SALSBURY-SCHWEYER: SAMUEL AND SABRENA
Samuel and Sabrena’s love story had a somewhat juicy start: Samuel was actually on a date with another girl when he met Sabrena and instantly knew she was the one for him. They were at a party at a lake that turned into a magical evening, complete with Samuel singing Beatle’s songs to Sabrena, marshmallow making over the fire, canoe riding, and cookie baking.
Once they were able to go on a date with just the two of them, the magic continued. Similar to the plot of a modern-day Disney movie, the couple was sitting on the deck that Samuel had built by an ancient tree when creatures came out to visit. During dinner, birds came down and perched on the balcony. A raccoon family came up onto the edge of the deck. As Sabrena was leaving, a white skunk even came up to say hello. Mother Nature clearly was on board with these love birds.
Samuel and Sabrena Schweyer of Salsbury-Schweyer, Inc. Photo by Perennial Plant Association.
They soon learned their interests complemented each other. Initially, they had their own businesses. Sabrena was a garden designer, and Samuel was a builder and developer. It wasn’t long before Samuel was helping Sabrena with her business and filling gaps she’d been struggling with.
They had a common vision of creating beautiful landscape sanctuaries that touch people’s souls every time they walk out the door, look out their window, or walk up their driveway. They approached this vision from different backgrounds, however. Sabrena focused on plants, ecology, and garden history. Samuel’s expertise in construction shines through in their partnership, as well as his knowledge on how to manage water, work with crews, and write contracts. He also brings his more creative side to the picture, using line and space to enhance the sacredness of each site.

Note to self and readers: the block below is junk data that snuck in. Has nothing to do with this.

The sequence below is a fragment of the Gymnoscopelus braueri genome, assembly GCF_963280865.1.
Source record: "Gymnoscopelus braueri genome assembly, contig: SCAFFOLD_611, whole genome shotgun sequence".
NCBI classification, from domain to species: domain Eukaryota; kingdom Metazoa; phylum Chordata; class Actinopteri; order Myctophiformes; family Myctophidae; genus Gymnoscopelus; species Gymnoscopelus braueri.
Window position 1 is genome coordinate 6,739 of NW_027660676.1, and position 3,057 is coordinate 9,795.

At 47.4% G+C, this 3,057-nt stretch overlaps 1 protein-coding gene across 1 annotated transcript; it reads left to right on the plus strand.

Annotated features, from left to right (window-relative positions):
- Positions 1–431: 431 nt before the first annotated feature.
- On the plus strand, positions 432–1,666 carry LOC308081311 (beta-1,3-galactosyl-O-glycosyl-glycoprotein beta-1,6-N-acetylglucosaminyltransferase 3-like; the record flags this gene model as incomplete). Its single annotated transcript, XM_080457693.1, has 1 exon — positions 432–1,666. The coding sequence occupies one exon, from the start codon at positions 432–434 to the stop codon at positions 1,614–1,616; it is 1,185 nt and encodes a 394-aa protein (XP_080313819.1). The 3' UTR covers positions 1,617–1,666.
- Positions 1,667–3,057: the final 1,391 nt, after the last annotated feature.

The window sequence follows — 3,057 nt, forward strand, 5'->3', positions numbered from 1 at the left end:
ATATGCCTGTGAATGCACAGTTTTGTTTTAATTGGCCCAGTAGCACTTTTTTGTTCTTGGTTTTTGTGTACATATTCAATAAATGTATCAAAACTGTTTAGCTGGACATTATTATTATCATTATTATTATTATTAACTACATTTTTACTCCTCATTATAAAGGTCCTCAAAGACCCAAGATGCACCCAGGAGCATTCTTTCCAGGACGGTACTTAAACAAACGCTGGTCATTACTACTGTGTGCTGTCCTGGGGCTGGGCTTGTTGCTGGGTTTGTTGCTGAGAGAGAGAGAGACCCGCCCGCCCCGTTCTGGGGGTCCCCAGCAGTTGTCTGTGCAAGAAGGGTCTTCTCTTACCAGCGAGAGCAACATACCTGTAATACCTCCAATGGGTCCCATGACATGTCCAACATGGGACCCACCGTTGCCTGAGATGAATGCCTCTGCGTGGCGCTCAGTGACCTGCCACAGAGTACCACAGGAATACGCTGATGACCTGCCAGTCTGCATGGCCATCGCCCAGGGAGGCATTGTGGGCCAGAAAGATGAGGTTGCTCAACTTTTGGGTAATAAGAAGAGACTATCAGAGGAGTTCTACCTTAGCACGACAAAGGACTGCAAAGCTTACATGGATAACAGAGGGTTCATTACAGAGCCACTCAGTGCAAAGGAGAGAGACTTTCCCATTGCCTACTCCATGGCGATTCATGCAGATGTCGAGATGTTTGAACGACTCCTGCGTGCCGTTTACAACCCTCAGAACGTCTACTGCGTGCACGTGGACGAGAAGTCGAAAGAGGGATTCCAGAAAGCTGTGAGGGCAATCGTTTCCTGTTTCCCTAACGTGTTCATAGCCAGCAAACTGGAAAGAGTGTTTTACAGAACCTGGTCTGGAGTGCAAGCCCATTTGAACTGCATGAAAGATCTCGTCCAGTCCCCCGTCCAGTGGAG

By combining their strengths and talents, the couple has been able to create landscapes with much more depth than if they were working alone. They can create the entire landscape: from walls and water systems, all the way to the finishing touches of art and detailed perennials and lighting.
Finally, their well-balanced relationship comes in handy in managing client relationships. Typically, Sabrena meets with clients first and does what Samuel calls “her fairy dance,” which involves brainstorming possibilities with the client. Conversely, Samuel approaches projects like Frank Lloyd Wright; he’ll go to a job site and be extremely quiet because he doesn’t want anyone to talk to him or give him any preconceived ideas.
When asked what other couples can learn from their experience, Sabrena explained that it was a struggle for them at first. “By having a strong support staff that we can delegate to, it now takes some of the pressure off each of us. That is key.”
Want more love stories sparked by design? Read about some of our other favorite Vectorworks power couples.